Thursday

23rd Nov 2017

British migration fears overblown, says report

  • Migrants from Romania and Bulgaria move abroad to work, not to stay unemployed (Photo: afagen)

Fears of massive migration and exploitation of the British welfare system are overblown, says a report published on Friday (5 April) by the National Institute of Economic and Social Research.

"Survey evidence suggests that the UK is not a strongly favoured location for those interested in migrating. There is little firm evidence to suggest that flows will therefore increase substantially once transitional controls are lifted," says the report.

Thank you for reading EUobserver!

Subscribe now for a 30 day free trial.

  1. €150 per year
  2. or €15 per month
  3. Cancel anytime

EUobserver is an independent, not-for-profit news organization that publishes daily news reports, analysis, and investigations from Brussels and the EU member states. We are an indispensable news source for anyone who wants to know what is going on in the EU.

We are mainly funded by advertising and subscription revenues. As advertising revenues are falling fast, we depend on subscription revenues to support our journalism.

For group, corporate or student subscriptions, please contact us. See also our full Terms of Use.

If you already have an account click here to login.

The study was commissioned by the UK government amid heated tabloid debate in Britain about whether the lifting of labour restrictions at the end of this year will lead to many Romanians and Bulgarians travelling to the UK,

Based on an analysis of surveys, statistics and academic papers in Britain, Bulgaria and Romania, the report lists Spain and Italy as the preferred destinations for migrants from the two Balkan countries.

Numbers in Britain, according to the Labour Force Survey, are "relatively low." Some 26,000 Bulgarians and 80,000 Romanians are currently living in Britain.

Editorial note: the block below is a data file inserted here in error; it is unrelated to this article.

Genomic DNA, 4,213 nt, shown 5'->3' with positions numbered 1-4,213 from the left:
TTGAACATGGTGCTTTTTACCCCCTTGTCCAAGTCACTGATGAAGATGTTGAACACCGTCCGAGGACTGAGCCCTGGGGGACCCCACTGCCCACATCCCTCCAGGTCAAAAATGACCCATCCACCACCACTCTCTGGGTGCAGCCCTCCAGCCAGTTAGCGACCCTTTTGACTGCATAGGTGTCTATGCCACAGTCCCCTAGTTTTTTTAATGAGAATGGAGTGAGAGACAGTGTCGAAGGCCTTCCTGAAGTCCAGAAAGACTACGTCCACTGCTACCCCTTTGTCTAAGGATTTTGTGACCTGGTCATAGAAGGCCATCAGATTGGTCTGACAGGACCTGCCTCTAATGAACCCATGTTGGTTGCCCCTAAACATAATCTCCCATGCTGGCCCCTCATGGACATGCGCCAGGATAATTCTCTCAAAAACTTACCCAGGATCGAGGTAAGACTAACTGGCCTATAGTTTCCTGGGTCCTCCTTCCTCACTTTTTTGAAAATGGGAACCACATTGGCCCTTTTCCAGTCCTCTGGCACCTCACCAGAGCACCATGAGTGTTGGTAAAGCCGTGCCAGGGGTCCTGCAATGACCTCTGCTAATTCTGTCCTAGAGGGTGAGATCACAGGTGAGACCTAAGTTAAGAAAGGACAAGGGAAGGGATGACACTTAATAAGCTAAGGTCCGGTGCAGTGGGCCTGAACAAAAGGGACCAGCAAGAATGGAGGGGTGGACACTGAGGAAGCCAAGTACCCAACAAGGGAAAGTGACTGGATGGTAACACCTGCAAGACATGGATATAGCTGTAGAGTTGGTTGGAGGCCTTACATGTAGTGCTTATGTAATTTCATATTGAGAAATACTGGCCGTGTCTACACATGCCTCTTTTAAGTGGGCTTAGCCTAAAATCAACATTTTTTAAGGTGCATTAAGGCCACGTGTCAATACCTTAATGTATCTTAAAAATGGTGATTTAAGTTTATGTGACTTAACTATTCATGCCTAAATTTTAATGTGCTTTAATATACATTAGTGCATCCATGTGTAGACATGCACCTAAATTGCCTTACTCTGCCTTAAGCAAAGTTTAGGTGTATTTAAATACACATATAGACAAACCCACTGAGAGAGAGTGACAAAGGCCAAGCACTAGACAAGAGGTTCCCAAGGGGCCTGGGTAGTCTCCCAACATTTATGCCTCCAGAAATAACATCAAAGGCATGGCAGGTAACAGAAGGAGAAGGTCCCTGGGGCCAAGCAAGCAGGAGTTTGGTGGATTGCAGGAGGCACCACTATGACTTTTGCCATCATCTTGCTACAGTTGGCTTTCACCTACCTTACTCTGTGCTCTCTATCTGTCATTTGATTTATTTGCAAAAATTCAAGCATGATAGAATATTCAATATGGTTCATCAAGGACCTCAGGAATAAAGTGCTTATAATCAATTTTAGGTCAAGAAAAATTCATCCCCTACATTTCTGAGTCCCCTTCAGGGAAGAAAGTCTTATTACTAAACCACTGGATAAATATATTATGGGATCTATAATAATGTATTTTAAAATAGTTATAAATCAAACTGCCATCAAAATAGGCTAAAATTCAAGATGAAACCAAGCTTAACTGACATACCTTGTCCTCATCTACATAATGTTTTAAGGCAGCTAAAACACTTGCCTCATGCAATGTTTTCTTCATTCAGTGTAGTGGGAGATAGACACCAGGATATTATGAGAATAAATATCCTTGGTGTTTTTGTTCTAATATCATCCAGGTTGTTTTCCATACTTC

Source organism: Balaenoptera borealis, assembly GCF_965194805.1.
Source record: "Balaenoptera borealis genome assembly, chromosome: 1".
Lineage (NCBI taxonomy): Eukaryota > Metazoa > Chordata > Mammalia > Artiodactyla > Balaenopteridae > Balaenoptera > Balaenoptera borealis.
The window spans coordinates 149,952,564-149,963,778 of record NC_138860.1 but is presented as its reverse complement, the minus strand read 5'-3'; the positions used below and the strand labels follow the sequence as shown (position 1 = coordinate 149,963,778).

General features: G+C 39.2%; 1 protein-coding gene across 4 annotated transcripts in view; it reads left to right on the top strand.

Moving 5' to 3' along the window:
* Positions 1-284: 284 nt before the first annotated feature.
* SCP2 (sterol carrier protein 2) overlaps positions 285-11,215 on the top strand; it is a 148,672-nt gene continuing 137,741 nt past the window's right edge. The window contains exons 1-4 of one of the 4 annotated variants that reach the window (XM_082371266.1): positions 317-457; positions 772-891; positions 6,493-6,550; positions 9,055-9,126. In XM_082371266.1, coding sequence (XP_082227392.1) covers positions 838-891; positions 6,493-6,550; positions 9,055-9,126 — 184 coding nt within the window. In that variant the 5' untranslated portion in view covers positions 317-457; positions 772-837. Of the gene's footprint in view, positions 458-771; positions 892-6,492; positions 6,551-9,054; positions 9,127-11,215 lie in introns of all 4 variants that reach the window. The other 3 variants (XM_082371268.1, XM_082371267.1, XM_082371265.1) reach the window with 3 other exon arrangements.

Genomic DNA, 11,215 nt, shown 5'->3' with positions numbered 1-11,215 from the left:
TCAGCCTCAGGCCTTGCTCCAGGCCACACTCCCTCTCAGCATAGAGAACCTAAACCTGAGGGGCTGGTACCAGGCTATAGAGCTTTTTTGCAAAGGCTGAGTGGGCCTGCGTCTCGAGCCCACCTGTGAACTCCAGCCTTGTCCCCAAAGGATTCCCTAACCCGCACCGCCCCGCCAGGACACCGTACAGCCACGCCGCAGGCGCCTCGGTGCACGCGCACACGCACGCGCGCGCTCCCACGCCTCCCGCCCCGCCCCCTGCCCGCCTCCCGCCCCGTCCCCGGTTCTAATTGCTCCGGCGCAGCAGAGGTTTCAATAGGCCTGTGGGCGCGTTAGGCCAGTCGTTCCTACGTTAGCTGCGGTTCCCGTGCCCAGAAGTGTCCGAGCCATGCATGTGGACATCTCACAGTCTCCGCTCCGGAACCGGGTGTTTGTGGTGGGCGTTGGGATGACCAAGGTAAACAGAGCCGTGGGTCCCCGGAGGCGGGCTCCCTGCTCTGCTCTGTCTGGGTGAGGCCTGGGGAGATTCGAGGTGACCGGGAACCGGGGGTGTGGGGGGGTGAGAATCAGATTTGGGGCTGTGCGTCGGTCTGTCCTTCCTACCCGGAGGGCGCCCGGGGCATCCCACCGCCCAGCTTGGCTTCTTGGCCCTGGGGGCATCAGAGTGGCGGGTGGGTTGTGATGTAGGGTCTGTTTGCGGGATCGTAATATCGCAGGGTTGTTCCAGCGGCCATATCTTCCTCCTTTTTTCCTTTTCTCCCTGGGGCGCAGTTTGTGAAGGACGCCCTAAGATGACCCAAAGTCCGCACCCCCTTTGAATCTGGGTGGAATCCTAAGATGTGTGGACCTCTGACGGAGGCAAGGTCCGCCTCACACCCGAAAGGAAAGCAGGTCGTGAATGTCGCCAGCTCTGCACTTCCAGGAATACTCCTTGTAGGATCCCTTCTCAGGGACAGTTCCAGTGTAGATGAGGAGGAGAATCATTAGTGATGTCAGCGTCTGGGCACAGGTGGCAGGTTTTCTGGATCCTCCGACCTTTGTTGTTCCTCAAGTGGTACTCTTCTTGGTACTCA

The report stresses that the main motivation for people from Romania and Bulgaria to move abroad is to work, not to claim welfare benefits.

As elsewhere in the EU, Romanians and Bulgarians in Britain are "overwhelmingly young, aged under 35", without children and work in jobs often below their academic or professional qualifications, in hotels, restaurants, cleaning services and construction.

"In relation to health services, future migration from Bulgaria and Romania is unlikely to have a significant impact. Economic migrants, in particular, are generally young and healthy and, as such, do not make major demands on health services," the report reads, in reference to government plans to limit the access of migrants to British health care.

"One consideration is whether much migration from Bulgaria and Romania to the UK has already happened, but is confined to ... 'self employment' and employment in the grey economy. It is possible that once restrictions are lifted, actual numbers of [Romanian and Bulgarian] citizens working in the UK may not increase substantially."

The report also lists four previous 'waves' of migration from these two countries to other EU states: the break-up of the Eastern Block in 1989 and subsequent migration between 1990-1995, the collapse of the Bulgarian economy in 1996, lifting visa restrictions for Bulgaria and Romania in 2001 and their EU membership in 2007.

None of these events resulted in massive migration to the UK.

As for Roma migration, the report notes that it is "mostly temporary and circular, with two thirds of Roma returning to Bulgaria within less than six months."

The report also warns against any numerical estimates of people arriving from these two countries once labour market restrictions are lifted next year.